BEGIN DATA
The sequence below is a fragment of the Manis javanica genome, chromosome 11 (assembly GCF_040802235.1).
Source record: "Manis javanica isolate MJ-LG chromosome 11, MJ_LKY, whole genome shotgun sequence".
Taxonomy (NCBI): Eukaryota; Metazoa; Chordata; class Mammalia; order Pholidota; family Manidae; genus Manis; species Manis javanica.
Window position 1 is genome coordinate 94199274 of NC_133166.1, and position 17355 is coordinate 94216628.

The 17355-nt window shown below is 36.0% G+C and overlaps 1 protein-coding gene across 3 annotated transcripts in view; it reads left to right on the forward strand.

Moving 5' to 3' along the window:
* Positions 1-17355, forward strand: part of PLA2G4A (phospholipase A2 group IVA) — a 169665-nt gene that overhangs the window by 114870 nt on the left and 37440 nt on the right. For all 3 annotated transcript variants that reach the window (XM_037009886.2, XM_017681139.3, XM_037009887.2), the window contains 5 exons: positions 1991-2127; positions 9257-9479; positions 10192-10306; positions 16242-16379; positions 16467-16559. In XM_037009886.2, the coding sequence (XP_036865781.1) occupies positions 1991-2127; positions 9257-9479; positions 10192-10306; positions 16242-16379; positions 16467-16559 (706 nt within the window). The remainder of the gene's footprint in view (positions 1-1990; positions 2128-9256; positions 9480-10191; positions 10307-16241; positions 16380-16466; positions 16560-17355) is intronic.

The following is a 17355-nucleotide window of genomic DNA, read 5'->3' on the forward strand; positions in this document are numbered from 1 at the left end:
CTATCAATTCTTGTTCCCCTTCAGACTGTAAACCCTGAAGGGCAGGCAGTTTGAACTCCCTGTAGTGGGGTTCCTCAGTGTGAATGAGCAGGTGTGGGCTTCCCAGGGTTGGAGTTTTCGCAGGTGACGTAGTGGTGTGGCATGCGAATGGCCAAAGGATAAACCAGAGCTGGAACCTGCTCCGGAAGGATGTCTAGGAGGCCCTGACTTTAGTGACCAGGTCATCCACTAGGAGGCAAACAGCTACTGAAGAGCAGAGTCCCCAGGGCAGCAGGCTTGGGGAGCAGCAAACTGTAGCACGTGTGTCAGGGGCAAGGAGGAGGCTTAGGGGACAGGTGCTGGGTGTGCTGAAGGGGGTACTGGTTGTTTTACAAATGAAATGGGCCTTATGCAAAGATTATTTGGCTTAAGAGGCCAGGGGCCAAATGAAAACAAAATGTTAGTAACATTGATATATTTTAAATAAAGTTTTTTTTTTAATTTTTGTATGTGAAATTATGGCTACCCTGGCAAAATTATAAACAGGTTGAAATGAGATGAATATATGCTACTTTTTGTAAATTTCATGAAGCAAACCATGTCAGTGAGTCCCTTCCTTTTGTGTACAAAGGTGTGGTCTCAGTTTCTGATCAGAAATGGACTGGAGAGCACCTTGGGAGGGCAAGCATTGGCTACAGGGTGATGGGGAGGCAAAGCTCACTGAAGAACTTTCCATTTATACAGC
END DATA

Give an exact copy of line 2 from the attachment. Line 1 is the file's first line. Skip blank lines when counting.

Source record: "Manis javanica isolate MJ-LG chromosome 11, MJ_LKY, whole genome shotgun sequence".